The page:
For a June special issue on “The Benefits of Building an Artificial Brain,” the good folks at IEEE Spectrum decided to ask “a range of technologists and visionaries” a few questions, including:
The technologists include figures such as Ruchir Puri, the chief architect of IBM’s Watson. The visionaries include individuals such as Martine Rothblatt, founder of the Terasem Movement, which promotes something called “transhumanism.” It’s a diverse crew of respondents, and their beliefs about our techno-human future come in all over the lot.
One expert thinks it will be “maybe many hundred years” before computers become as capable as human brains; another thinks computers will close the gap by 2029. One visionary, asked to assess how brainlike computers will change the world, confidently claims that “[p]eople will no longer die, because the computerized version of themselves will insist they are still alive even if their flesh body has expired. They will be sad, and they’ll be hoping for regenerated bodies, but they will feel like a backup of their original flesh self.” A less confident technologist only ventures to guess that “[w]ithin 20 years most baby boomers are going to have robotic devices in their homes, helping them maintain their independence as they age in place.”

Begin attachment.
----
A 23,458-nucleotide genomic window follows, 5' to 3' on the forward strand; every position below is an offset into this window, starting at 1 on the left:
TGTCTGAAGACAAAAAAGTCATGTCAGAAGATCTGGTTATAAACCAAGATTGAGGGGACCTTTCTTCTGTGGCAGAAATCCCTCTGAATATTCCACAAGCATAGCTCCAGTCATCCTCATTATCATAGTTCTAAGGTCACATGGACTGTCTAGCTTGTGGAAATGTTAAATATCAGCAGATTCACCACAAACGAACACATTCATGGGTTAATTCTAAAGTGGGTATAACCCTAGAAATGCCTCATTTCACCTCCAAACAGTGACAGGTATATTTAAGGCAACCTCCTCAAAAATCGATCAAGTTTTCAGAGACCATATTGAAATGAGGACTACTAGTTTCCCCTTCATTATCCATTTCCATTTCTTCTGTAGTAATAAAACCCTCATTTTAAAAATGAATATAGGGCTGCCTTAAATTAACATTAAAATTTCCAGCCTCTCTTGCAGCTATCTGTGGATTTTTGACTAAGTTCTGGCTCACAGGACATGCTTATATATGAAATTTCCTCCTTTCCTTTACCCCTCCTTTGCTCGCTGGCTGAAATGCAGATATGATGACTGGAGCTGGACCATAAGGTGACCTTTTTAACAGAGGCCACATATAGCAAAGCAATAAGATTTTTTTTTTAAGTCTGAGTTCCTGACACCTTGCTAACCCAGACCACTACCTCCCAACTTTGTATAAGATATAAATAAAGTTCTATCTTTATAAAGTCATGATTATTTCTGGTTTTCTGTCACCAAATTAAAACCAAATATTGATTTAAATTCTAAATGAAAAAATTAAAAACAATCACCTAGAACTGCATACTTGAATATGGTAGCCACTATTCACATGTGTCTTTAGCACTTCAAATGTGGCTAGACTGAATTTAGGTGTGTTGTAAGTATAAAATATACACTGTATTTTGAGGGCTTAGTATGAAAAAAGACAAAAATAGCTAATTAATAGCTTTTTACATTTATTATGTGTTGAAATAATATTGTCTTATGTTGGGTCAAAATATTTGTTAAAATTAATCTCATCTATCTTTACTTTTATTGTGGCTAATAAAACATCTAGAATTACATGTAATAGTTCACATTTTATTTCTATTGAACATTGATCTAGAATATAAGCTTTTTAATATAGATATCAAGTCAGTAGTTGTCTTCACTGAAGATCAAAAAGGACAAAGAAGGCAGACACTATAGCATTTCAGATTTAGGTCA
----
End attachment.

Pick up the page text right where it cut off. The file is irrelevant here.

As for qualms about a future in which computers are as smart as people, one man says, “If you don’t have qualms about a change that big, you really aren’t paying attention”—while a more blasé respondent claims to have “No qualms at all, as the world will have evolved so much in the next 100+ years that we cannot possibly imagine what it will be like, so there is no point in qualming.” No point in qualming, indeed.
And a note for you rat fans out there: IEEE Spectrum’s special issue includes an article called “AI Designers Find Inspiration in Rat Brains” and another titled “Why Rat-Brained Robots Are So Good at Navigating Unfamiliar Terrain.” Come for the artificial intelligence, stay for the vermin.
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